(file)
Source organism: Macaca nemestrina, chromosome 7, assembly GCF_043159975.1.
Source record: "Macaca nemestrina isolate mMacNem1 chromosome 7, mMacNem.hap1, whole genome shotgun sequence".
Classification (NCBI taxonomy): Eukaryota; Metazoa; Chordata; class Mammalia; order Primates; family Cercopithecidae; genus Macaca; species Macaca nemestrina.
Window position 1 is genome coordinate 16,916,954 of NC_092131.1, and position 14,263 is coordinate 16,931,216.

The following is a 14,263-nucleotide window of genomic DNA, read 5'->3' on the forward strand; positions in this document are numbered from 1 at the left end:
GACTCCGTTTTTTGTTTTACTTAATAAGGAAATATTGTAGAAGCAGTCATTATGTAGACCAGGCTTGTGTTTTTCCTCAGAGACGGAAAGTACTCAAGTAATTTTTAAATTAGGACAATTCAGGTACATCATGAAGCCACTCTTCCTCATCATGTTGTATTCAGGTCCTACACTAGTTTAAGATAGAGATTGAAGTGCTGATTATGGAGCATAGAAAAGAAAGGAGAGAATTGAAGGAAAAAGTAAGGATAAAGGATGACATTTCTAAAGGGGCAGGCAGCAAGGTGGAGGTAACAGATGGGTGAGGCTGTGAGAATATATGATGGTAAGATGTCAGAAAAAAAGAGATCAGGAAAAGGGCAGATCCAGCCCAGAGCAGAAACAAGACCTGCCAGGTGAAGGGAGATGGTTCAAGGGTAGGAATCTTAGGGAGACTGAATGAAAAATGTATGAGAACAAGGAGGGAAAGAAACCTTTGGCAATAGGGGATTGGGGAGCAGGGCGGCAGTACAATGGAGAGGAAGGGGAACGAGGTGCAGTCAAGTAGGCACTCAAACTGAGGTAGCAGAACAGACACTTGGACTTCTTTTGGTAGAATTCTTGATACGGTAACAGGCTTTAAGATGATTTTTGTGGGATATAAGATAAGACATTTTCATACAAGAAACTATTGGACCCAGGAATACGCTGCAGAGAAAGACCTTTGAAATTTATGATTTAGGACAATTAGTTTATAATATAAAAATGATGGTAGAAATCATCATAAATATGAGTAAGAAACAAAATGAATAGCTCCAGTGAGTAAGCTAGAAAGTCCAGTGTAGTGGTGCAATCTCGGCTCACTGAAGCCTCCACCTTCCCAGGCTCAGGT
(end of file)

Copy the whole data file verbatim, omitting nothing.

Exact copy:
Source organism: Macaca nemestrina, chromosome 7, assembly GCF_043159975.1.
Source record: "Macaca nemestrina isolate mMacNem1 chromosome 7, mMacNem.hap1, whole genome shotgun sequence".
Classification (NCBI taxonomy): Eukaryota; Metazoa; Chordata; class Mammalia; order Primates; family Cercopithecidae; genus Macaca; species Macaca nemestrina.
Window position 1 is genome coordinate 16,916,954 of NC_092131.1, and position 14,263 is coordinate 16,931,216.

The following is a 14,263-nucleotide window of genomic DNA, read 5'->3' on the forward strand; positions in this document are numbered from 1 at the left end:
GACTCCGTTTTTTGTTTTACTTAATAAGGAAATATTGTAGAAGCAGTCATTATGTAGACCAGGCTTGTGTTTTTCCTCAGAGACGGAAAGTACTCAAGTAATTTTTAAATTAGGACAATTCAGGTACATCATGAAGCCACTCTTCCTCATCATGTTGTATTCAGGTCCTACACTAGTTTAAGATAGAGATTGAAGTGCTGATTATGGAGCATAGAAAAGAAAGGAGAGAATTGAAGGAAAAAGTAAGGATAAAGGATGACATTTCTAAAGGGGCAGGCAGCAAGGTGGAGGTAACAGATGGGTGAGGCTGTGAGAATATATGATGGTAAGATGTCAGAAAAAAAGAGATCAGGAAAAGGGCAGATCCAGCCCAGAGCAGAAACAAGACCTGCCAGGTGAAGGGAGATGGTTCAAGGGTAGGAATCTTAGGGAGACTGAATGAAAAATGTATGAGAACAAGGAGGGAAAGAAACCTTTGGCAATAGGGGATTGGGGAGCAGGGCGGCAGTACAATGGAGAGGAAGGGGAACGAGGTGCAGTCAAGTAGGCACTCAAACTGAGGTAGCAGAACAGACACTTGGACTTCTTTTGGTAGAATTCTTGATACGGTAACAGGCTTTAAGATGATTTTTGTGGGATATAAGATAAGACATTTTCATACAAGAAACTATTGGACCCAGGAATACGCTGCAGAGAAAGACCTTTGAAATTTATGATTTAGGACAATTAGTTTATAATATAAAAATGATGGTAGAAATCATCATAAATATGAGTAAGAAACAAAATGAATAGCTCCAGTGAGTAAGCTAGAAAGTCCAGTGTAGTGGTGCAATCTCGGCTCACTGAAGCCTCCACCTTCCCAGGCTCAGGT